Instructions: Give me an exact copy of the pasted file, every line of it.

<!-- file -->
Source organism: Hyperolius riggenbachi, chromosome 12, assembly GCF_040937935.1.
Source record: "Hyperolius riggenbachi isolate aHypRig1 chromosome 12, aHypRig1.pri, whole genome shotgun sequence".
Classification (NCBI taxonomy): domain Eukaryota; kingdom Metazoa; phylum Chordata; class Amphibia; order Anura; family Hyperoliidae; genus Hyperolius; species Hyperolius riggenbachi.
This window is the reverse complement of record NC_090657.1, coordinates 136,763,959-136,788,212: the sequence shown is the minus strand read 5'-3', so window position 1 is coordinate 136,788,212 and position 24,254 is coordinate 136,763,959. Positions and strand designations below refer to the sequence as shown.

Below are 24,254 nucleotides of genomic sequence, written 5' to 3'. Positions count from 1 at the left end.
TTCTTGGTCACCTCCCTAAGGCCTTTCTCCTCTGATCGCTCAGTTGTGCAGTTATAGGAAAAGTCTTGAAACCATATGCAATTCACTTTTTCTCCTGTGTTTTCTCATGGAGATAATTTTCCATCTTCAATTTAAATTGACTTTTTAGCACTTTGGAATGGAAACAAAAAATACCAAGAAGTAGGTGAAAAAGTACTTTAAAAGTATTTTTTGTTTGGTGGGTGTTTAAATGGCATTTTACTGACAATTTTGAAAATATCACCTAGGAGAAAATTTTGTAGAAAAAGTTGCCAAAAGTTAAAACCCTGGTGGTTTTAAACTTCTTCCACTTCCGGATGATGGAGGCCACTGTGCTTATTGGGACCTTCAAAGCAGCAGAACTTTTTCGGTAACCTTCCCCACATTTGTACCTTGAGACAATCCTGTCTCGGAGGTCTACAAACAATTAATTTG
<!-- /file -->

Source organism: Hyperolius riggenbachi, chromosome 12, assembly GCF_040937935.1.
Source record: "Hyperolius riggenbachi isolate aHypRig1 chromosome 12, aHypRig1.pri, whole genome shotgun sequence".
Classification (NCBI taxonomy): domain Eukaryota; kingdom Metazoa; phylum Chordata; class Amphibia; order Anura; family Hyperoliidae; genus Hyperolius; species Hyperolius riggenbachi.
This window is the reverse complement of record NC_090657.1, coordinates 136,763,959-136,788,212: the sequence shown is the minus strand read 5'-3', so window position 1 is coordinate 136,788,212 and position 24,254 is coordinate 136,763,959. Positions and strand designations below refer to the sequence as shown.

Below are 24,254 nucleotides of genomic sequence, written 5' to 3'. Positions count from 1 at the left end.
TTCTTGGTCACCTCCCTAAGGCCTTTCTCCTCTGATCGCTCAGTTGTGCAGTTATAGGAAAAGTCTTGAAACCATATGCAATTCACTTTTTCTCCTGTGTTTTCTCATGGAGATAATTTTCCATCTTCAATTTAAATTGACTTTTTAGCACTTTGGAATGGAAACAAAAAATACCAAGAAGTAGGTGAAAAAGTACTTTAAAAGTATTTTTTGTTTGGTGGGTGTTTAAATGGCATTTTACTGACAATTTTGAAAATATCACCTAGGAGAAAATTTTGTAGAAAAAGTTGCCAAAAGTTAAAACCCTGGTGGTTTTAAACTTCTTCCACTTCCGGATGATGGAGGCCACTGTGCTTATTGGGACCTTCAAAGCAGCAGAACTTTTTCGGTAACCTTCCCCACATTTGTACCTTGAGACAATCCTGTCTCGGAGGTCTACAAACAATTAATTTG